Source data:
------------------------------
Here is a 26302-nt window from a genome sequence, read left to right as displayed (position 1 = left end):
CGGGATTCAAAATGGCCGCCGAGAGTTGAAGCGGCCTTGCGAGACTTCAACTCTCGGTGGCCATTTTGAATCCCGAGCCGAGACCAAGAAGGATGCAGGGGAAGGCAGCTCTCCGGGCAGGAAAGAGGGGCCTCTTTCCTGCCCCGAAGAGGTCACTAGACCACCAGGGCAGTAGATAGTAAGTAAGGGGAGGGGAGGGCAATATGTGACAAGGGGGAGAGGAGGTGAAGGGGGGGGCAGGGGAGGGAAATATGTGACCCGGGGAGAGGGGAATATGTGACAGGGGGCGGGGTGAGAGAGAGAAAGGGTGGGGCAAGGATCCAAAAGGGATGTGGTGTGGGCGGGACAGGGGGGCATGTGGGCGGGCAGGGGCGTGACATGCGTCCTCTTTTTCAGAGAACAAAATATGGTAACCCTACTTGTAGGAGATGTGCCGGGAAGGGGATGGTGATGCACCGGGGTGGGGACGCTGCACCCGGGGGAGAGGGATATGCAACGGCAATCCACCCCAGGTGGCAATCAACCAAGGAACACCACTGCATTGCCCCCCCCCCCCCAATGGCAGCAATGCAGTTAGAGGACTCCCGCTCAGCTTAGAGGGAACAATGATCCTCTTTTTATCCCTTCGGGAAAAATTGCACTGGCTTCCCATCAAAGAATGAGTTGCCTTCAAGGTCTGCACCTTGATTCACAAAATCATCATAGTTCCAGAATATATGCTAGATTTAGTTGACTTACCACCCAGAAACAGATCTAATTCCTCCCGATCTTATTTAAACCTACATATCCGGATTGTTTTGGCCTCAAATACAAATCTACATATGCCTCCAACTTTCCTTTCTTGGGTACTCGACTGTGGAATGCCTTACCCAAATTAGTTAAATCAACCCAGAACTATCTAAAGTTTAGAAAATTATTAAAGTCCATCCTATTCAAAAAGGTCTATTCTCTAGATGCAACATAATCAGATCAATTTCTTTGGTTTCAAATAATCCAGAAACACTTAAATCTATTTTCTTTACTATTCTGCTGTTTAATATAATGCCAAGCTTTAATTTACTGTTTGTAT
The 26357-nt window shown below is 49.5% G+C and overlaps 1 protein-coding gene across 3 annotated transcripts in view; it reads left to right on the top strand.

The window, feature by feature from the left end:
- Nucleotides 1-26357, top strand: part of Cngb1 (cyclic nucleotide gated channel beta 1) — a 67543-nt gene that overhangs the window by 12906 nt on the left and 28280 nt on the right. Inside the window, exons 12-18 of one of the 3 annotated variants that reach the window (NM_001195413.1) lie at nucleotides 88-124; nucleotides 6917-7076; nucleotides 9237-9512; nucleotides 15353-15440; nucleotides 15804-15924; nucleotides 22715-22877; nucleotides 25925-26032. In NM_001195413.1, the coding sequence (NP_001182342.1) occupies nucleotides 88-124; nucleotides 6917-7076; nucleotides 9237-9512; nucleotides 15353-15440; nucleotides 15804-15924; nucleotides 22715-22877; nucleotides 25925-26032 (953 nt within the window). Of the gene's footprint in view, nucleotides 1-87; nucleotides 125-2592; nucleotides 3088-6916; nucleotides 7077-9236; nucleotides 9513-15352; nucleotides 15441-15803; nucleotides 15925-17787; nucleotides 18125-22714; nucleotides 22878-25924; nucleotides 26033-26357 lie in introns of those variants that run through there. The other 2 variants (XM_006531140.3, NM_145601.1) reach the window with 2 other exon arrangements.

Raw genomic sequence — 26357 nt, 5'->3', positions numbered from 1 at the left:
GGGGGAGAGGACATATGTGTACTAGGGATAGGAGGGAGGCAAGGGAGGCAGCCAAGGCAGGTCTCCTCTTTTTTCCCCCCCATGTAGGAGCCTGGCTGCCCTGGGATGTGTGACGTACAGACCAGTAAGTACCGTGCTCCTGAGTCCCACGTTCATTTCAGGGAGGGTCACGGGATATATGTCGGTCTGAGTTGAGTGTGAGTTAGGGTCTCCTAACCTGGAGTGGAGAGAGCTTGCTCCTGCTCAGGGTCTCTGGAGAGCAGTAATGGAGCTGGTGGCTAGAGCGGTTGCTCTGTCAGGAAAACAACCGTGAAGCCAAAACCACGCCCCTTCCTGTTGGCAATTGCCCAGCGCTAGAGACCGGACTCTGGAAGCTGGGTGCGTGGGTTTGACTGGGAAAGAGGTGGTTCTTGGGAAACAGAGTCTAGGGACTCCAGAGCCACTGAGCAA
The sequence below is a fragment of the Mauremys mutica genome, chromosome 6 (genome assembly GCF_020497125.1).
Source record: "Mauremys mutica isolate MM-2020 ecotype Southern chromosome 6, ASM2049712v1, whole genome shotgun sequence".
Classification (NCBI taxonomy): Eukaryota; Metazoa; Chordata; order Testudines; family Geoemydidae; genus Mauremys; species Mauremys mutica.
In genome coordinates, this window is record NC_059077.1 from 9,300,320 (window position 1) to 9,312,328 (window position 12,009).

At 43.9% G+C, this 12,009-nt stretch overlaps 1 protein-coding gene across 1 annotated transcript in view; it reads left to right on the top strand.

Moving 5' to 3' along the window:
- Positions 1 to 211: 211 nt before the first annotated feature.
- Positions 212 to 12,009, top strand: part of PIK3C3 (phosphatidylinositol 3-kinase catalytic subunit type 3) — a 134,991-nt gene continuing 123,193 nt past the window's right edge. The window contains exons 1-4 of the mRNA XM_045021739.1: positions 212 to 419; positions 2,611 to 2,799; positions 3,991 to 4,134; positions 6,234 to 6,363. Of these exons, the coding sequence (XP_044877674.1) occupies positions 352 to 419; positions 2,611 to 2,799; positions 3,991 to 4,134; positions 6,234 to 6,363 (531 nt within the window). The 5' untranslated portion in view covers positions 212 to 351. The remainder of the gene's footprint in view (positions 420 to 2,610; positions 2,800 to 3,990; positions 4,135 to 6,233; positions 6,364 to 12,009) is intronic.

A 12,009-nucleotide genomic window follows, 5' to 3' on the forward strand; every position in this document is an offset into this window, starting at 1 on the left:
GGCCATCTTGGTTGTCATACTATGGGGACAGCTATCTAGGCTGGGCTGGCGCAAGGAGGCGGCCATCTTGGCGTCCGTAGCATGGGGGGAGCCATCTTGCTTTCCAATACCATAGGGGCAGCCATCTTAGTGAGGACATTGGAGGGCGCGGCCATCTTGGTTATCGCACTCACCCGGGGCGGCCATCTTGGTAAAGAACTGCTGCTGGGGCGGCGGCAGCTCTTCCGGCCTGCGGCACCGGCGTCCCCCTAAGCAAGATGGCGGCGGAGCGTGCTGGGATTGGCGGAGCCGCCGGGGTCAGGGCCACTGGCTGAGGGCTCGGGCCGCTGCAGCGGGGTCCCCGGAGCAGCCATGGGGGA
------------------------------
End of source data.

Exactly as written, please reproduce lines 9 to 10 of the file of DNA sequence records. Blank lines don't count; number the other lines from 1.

Source record: "Mauremys mutica isolate MM-2020 ecotype Southern chromosome 6, ASM2049712v1, whole genome shotgun sequence".
Classification (NCBI taxonomy): Eukaryota; Metazoa; Chordata; order Testudines; family Geoemydidae; genus Mauremys; species Mauremys mutica.